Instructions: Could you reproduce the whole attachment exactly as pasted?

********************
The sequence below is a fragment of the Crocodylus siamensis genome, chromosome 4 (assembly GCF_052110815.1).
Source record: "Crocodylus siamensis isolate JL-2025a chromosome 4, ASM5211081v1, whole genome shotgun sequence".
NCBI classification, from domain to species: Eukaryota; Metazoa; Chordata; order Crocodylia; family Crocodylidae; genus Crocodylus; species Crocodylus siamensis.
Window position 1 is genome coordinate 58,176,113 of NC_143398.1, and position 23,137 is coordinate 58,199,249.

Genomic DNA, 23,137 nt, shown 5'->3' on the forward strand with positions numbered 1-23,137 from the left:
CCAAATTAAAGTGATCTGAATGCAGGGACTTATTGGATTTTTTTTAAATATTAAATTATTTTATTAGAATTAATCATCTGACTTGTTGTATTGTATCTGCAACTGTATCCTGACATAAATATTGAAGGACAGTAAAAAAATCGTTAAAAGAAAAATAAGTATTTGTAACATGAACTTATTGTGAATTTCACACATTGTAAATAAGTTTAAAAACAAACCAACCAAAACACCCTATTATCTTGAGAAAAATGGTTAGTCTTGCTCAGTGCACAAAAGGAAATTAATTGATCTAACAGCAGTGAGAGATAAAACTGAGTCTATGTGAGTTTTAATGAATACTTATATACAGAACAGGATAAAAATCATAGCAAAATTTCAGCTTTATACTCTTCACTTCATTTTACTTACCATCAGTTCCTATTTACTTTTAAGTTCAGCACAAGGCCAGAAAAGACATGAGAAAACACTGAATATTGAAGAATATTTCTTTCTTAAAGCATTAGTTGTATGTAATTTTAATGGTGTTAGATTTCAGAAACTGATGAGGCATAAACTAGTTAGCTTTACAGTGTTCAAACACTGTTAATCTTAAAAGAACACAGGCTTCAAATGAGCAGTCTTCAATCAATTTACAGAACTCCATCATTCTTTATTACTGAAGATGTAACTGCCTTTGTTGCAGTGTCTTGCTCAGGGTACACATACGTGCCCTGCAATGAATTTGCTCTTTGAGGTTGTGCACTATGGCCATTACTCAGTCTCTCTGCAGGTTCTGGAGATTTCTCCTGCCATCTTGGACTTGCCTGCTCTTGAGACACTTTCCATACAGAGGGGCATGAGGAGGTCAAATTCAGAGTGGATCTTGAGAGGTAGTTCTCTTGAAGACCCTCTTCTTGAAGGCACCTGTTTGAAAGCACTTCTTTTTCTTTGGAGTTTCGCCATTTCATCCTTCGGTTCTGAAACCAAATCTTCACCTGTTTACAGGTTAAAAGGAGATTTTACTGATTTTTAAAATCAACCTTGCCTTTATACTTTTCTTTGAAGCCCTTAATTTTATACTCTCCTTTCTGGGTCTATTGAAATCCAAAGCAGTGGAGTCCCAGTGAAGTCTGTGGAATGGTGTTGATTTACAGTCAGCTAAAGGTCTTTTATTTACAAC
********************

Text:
The sequence below is a fragment of the Crocodylus siamensis genome, chromosome 4 (assembly GCF_052110815.1).
Source record: "Crocodylus siamensis isolate JL-2025a chromosome 4, ASM5211081v1, whole genome shotgun sequence".
NCBI classification, from domain to species: Eukaryota; Metazoa; Chordata; order Crocodylia; family Crocodylidae; genus Crocodylus; species Crocodylus siamensis.
Window position 1 is genome coordinate 58,176,113 of NC_143398.1, and position 23,137 is coordinate 58,199,249.

Genomic DNA, 23,137 nt, shown 5'->3' on the forward strand with positions numbered 1-23,137 from the left:
CCAAATTAAAGTGATCTGAATGCAGGGACTTATTGGATTTTTTTTAAATATTAAATTATTTTATTAGAATTAATCATCTGACTTGTTGTATTGTATCTGCAACTGTATCCTGACATAAATATTGAAGGACAGTAAAAAAATCGTTAAAAGAAAAATAAGTATTTGTAACATGAACTTATTGTGAATTTCACACATTGTAAATAAGTTTAAAAACAAACCAACCAAAACACCCTATTATCTTGAGAAAAATGGTTAGTCTTGCTCAGTGCACAAAAGGAAATTAATTGATCTAACAGCAGTGAGAGATAAAACTGAGTCTATGTGAGTTTTAATGAATACTTATATACAGAACAGGATAAAAATCATAGCAAAATTTCAGCTTTATACTCTTCACTTCATTTTACTTACCATCAGTTCCTATTTACTTTTAAGTTCAGCACAAGGCCAGAAAAGACATGAGAAAACACTGAATATTGAAGAATATTTCTTTCTTAAAGCATTAGTTGTATGTAATTTTAATGGTGTTAGATTTCAGAAACTGATGAGGCATAAACTAGTTAGCTTTACAGTGTTCAAACACTGTTAATCTTAAAAGAACACAGGCTTCAAATGAGCAGTCTTCAATCAATTTACAGAACTCCATCATTCTTTATTACTGAAGATGTAACTGCCTTTGTTGCAGTGTCTTGCTCAGGGTACACATACGTGCCCTGCAATGAATTTGCTCTTTGAGGTTGTGCACTATGGCCATTACTCAGTCTCTCTGCAGGTTCTGGAGATTTCTCCTGCCATCTTGGACTTGCCTGCTCTTGAGACACTTTCCATACAGAGGGGCATGAGGAGGTCAAATTCAGAGTGGATCTTGAGAGGTAGTTCTCTTGAAGACCCTCTTCTTGAAGGCACCTGTTTGAAAGCACTTCTTTTTCTTTGGAGTTTCGCCATTTCATCCTTCGGTTCTGAAACCAAATCTTCACCTGTTTACAGGTTAAAAGGAGATTTTACTGATTTTTAAAATCAACCTTGCCTTTATACTTTTCTTTGAAGCCCTTAATTTTATACTCTCCTTTCTGGGTCTATTGAAATCCAAAGCAGTGGAGTCCCAGTGAAGTCTGTGGAATGGTGTTGATTTACAGTCAGCTAAAGGTCTTTTATTTACAAC